As photographers or videographers, our role in many cases is to showcase a time and a place to an audience that stretches across wide distances.
Even if it’s just taking a photo on a vacation, you’re working to preserve a moment for someone that wasn’t there. I think there’s some responsibility in that. Photo-journalists and documentary cinematographers feel this pressure the most because their job is to display reality, but for a lot of us, the job is to do the opposite.
Ryan Prawiradjaja of PetaPixel has written a very interesting article about the reality behind the photos of National Park Landmarks—and to me brings up a lot of thoughts about the role of the photographer.
Ansel Adams photographed some of the most famous natural formations across America’s National Parks with his iconic and oft-duplicated shots. Or rather, tried to be duplicated. But now, these locations are swarmed with tourists, which really changes the nature of the photographer’s goal. Doesn’t it seem now that the goal is to take the best photo while avoiding people? And does that not accurately represent the location?
It’s a difficult question to answer. Also, a controversial topic is, why is it important for all of us to take photos of these places in the first place. However, what can’t be ignored is the way that digital photography has changed the general feel of taking a photo of these locations.
Prawiradjaja feels that our connection to National Parks as photographers must be as strong as ever, because of this. He ends his piece by setting out nine things that he feels are important for each of us to take to heart.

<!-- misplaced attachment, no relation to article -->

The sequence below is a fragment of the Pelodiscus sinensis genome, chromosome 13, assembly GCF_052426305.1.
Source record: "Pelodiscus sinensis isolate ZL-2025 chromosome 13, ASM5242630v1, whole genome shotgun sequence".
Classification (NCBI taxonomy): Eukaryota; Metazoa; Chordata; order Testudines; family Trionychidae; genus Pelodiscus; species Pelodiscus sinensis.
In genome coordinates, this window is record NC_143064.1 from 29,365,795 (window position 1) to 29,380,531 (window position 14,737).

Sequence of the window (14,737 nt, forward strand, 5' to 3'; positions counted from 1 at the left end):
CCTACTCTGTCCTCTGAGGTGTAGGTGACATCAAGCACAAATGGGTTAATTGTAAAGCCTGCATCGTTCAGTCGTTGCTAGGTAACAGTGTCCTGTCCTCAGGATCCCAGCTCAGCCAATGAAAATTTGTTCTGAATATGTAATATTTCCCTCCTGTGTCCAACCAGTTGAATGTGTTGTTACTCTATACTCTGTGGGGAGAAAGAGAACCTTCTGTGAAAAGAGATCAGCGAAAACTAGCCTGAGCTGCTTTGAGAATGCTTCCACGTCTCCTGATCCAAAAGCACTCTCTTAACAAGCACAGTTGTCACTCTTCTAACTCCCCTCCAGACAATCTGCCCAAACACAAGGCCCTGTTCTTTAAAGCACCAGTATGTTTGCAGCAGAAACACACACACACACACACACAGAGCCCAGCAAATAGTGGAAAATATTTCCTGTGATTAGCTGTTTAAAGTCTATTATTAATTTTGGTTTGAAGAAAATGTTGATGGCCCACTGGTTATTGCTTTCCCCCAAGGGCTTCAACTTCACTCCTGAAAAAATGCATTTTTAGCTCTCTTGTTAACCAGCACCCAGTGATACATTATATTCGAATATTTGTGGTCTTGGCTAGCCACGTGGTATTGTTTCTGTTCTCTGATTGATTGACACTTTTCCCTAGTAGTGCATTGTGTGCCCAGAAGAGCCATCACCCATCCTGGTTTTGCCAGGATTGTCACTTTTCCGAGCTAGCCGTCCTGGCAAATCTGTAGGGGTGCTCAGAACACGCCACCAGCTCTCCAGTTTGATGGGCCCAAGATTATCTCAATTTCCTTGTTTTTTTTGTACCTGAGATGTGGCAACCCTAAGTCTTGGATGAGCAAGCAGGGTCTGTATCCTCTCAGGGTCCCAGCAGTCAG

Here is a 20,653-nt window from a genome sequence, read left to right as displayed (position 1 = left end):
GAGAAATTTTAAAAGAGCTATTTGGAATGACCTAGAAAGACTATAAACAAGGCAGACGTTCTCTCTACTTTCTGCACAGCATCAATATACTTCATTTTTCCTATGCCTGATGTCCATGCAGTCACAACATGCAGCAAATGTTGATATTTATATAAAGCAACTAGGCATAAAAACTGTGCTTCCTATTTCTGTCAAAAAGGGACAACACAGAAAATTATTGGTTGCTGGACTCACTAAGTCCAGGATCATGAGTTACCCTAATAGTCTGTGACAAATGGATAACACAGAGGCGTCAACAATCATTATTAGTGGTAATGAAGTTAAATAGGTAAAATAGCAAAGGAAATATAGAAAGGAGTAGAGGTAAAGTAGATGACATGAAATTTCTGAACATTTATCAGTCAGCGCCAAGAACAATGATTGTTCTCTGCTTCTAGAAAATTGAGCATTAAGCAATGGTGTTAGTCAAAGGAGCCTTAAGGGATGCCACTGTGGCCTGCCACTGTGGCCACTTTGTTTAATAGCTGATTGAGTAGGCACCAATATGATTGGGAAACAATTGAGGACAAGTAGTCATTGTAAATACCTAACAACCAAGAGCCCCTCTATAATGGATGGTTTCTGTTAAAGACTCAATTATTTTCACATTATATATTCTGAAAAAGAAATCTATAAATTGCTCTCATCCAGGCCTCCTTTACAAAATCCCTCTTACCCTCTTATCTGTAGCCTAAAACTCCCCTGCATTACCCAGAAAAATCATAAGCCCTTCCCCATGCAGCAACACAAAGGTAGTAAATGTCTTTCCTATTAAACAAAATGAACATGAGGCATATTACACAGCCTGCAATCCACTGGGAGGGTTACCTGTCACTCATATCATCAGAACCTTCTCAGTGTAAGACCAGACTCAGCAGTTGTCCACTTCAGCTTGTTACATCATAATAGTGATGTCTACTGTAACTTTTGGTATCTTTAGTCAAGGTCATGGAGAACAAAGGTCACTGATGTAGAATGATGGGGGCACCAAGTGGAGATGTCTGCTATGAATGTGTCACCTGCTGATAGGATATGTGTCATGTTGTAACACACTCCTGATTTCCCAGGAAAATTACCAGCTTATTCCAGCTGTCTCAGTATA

I agree with Prawiradjaja on this point. If photographers are more plentiful than ever, it’s more important than ever that we treat our subjects with respect. National Parks are part of what makes our nation unique. In a nation composed of immigrants and created on a multitude of cultures and ideas, the National Parks are intrinsically American. It’s our job to be the watchful eyes, preserving their power.
The Reality Behind Photos of National Park Landmarks
However, in some of the more popular parks such as Arches and Canyonlands, we barely found parking spots at the trailheads because of how crowded it was. And this leaves me feeling a little conflicted; in one hand, I find it encouraging that more people are appreciating and taking time to go outdoors instead of shopping Black Friday Sales. But on the other hand, it was really difficult to take in the stunning scenery when people line up to take group pictures and selfies.
Take the Mesa Arch for example, the most photographed spot in Canyonland during sunrise. Most of the pictures you see on the Web or social media portray the beautiful arch, glowing from the reflecting rising sun and the vast soft canyon landscapes beyond it. A beautiful sight of serene scenery.
But the reality is far from that narrative. In order to get the sunstar from just under the arch, you pretty much have to line up right in front of the arch. We got to the viewing point about 30 minutes before sunrise, and we barely got a spot to place our tripods down.
I ended up getting my shot at ISO 800, handheld — not ideal, but better than not getting it at all.
And at the Delicate Arch in Arches National Park, we had to wait way after twilight to get a clean shot of the arch without visitors crowding and lining up under them. And by then, the soft glow and contrasting shadows were gone.
Read full article at PetaPixel “The Reality Behind Photos of National Park Landmarks”
|Note: it is our policy to give credit as well as deserved traffic to our news sources – so we don't repost the entire article – sorry, I know you want the juicy bits, but I feel it is only fair that their site get the traffic and besides, you just might make a new friend and find an advertiser that has something you've never seen before|
(cover photo credit: snap from PetaPixel)
He shoots a lot and often.
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